Everything is online now. As someone who mostly plays single-player games but who still has his console connected to the Internet, there’s no escaping the omnipresent community of friends and fellow gamers. From multiplayer to leaderboards to player-generated content — heck, even the faux-online feel of offline games like DarkMaus — I can never forget that I’m part of a larger social group.
This is not a bad thing. I like the hyper-connected world that we live in, and I can manage my online presence just fine, but knowing/assuming that I’m always connected can result in a weird and (wonderfully) fascinating disconnect from reality in those rare moments when I’m not actually connected to a larger community.
Door Kickers is a top-down tactics game in which you guide a S.W.A.T. style assault on a number of criminal compounds. The central hook is that is you can map out the entire assault from the beginning, drawing a path that determines where your men move, when they move, where they look, when they turn, how they breach doors, etc. I draw out the path for each cop in my squad, then hit “play” and watch them run their predetermined routes.
It’s a pretty great game, but it’s not an easy game. Enemies are randomly placed throughout the level, so my plan has to take every possible contingency into consideration. I can’t take any blind spot for granted. That one corner might be empty during one assault, but next time, it’s home to two guys with machine guns that shred through even my strongest body armor. Best to blind the room with a flash bang every time just to be safe. Yet no plan is perfect. You’ll make a bad plan, things will go wrong, and you will inevitably watch many men ambushed and surprised and shot in the back because you foolishly thought a corner was clear. Then you’ll redraw the plan with a minor improvement and try again. It’s a gameplay loop of planning, failing, and improving — but it’s that “improve” part that messed with my head for an embarrassingly long time.
I got stuck on a level featuring a beach hideout. It was a small location with a ton of criminals inside and even more chilling by a bonfire on the beach. I drew up a plan that looked good on paper, ran it a few times to adjust for any blind spots, but then I kept running it. I had drawn a plan that I thought looked effective, one that I thought took every corner and contingency into consideration, yet it failed each time. Still, I just sent my men out again, running the plan over and over with no changes because it was already a good plan. The enemy placement would change each time, so sometimes they’d be killed in the first room and sometimes they’d survive longer, but they inevitably failed every time and I couldn’t figure out why.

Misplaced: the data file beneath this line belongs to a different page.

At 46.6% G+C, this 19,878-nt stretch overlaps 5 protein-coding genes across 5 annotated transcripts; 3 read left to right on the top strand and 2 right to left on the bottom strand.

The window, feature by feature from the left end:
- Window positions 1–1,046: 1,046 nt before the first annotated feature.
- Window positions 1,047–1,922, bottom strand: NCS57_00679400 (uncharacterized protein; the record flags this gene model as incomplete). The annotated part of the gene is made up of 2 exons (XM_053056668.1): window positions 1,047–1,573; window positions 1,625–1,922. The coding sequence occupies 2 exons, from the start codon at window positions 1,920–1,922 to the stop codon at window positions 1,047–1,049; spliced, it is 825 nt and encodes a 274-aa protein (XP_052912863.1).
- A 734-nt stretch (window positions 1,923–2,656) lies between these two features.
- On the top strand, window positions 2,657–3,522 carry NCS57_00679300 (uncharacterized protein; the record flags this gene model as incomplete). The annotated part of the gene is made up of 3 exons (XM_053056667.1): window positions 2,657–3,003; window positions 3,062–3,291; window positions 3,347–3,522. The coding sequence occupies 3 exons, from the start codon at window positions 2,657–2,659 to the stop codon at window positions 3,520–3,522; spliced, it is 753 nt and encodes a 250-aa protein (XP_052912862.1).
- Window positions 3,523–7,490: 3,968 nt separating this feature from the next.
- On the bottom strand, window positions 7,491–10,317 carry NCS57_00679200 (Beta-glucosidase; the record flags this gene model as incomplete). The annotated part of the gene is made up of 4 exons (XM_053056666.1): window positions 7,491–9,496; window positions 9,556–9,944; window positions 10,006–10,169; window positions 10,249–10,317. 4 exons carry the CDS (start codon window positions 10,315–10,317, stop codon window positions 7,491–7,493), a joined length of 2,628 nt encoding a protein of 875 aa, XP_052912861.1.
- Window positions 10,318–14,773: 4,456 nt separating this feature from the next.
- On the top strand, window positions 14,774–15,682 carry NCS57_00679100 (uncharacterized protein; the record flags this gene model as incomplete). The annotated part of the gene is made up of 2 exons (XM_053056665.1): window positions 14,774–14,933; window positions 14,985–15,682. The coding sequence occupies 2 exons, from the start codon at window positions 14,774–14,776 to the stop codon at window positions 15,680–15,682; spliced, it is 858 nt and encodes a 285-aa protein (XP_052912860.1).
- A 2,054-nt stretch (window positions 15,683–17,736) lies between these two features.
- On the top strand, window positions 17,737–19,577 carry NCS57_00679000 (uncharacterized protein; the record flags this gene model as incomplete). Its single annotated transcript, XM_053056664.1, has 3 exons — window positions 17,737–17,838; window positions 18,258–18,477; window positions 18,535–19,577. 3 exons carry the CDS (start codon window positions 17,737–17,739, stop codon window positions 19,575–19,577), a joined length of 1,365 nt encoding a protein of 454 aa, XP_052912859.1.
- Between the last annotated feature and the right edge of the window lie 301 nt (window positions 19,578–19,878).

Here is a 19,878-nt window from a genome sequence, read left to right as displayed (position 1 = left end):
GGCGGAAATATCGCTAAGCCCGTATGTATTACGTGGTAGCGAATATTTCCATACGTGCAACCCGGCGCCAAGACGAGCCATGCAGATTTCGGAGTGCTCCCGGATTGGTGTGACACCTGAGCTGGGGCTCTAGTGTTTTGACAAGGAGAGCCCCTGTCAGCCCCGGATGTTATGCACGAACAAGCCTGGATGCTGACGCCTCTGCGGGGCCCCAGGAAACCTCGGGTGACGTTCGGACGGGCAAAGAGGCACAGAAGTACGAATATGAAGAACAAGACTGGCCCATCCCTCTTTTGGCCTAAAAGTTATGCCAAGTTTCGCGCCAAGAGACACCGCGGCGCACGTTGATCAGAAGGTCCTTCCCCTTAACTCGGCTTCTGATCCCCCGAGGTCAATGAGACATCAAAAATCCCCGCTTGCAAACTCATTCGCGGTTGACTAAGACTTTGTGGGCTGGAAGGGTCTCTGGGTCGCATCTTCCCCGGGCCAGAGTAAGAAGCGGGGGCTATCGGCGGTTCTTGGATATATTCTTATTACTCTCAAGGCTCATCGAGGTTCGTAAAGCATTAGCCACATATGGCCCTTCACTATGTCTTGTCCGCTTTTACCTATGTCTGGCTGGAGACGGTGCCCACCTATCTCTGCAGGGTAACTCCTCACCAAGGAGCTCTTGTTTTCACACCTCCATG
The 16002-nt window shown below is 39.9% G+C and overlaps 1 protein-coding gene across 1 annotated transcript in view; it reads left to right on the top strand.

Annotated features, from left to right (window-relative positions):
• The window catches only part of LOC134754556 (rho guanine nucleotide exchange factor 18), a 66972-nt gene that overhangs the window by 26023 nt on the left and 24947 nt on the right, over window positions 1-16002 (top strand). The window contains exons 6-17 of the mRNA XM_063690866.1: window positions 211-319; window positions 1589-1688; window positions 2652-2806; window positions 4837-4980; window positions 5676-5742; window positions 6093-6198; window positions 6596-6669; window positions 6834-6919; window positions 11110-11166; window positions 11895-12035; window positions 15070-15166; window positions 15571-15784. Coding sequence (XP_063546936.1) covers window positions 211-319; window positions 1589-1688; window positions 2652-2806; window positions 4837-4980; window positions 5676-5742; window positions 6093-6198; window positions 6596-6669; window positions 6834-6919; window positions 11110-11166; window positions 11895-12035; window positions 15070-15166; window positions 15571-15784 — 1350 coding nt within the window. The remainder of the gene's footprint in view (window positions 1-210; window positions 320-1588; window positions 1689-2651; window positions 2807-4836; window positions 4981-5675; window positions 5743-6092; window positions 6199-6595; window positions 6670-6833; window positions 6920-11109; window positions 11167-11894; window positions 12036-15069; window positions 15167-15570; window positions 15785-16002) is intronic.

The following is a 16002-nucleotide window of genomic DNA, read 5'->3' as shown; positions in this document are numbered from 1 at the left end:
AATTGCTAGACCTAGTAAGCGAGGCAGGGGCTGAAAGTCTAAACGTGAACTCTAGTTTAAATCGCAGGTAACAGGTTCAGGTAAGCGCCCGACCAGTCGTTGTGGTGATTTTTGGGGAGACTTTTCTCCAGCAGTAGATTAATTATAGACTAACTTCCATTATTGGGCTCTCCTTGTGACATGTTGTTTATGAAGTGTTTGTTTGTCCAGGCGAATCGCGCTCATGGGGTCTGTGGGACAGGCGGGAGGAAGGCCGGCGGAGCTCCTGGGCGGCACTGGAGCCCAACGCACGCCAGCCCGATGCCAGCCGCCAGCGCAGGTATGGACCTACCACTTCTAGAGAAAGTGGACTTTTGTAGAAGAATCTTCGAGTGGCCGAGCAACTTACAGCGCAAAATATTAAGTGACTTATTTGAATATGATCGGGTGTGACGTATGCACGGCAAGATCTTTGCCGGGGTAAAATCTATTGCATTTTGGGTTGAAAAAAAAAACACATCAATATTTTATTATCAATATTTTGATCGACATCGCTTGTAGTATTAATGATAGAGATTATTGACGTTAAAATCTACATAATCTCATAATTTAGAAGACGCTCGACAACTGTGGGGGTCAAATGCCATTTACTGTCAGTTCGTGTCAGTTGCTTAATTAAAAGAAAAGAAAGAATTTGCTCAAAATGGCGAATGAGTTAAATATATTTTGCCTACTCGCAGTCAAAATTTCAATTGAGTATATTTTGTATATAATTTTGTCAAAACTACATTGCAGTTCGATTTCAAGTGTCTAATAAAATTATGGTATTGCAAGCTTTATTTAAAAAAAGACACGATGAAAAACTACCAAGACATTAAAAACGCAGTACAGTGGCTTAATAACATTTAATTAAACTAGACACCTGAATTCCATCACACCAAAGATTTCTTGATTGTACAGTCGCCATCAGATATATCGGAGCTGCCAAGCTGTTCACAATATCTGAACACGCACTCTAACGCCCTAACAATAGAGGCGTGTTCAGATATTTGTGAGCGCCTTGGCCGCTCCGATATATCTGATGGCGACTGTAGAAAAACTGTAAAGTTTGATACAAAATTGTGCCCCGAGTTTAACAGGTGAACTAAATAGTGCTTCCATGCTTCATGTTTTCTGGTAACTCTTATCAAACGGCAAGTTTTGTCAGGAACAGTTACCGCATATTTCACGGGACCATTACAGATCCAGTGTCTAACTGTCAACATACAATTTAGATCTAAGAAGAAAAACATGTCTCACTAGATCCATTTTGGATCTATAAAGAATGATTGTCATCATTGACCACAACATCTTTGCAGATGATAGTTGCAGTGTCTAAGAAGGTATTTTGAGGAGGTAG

In retrospect, it should have been obvious. My plan was bad. At the time, however, I was convinced that the failure was with my S.W.A.T. teammates. They just weren’t pulling their weight. It was a good plan, and they just needed to execute it better. They just needed to play better.
I was thinking of them as players, not as virtual characters. All that time spent playing Battlefield and Call of Duty has made me assume that any modern military game has another player involved somehow. Drawing out the plan felt like giving orders, which fostered a sense of communication and community. Watching the men move on their own only furthered that sense of life, even if they were just following my commands.
Eventually I realized that I would have to fundamentally change my approach. I realized that I was expecting too much of my virtual officers. They weren’t going to improvise anything, and all of their mistakes were really my mistakes. I couldn’t accept that my perfect plan was so utterly flawed, so naturally I blamed the other “players.” It’s that perennial excuse that everyone makes eventually during a multiplayer game: “My team sucks”. However, this time there was no team to take the blame. It’s rather humbling to be forced to admit your own failures.
And rather sad that the specter of multiplayer in this case involved me trying to shift the blame of failure to someone else. It feels very true to the traditional multiplayer experience. The truth is that even the most cooperative online game still has a competitive edge to it. Our teammates are never fully our teammates. They’re either our support or our excuse, someone who helps us or someone we can blame. This is, I believe, the core of all the toxicity of online games. Our teammates are just tools to be used, not people. Whether a living person or an NPC, we treat them the same and expect the same from them.
Door Kickers is not a multiplayer game, but for a while there, as I yelled at my team and shifted blame, I couldn’t tell the difference.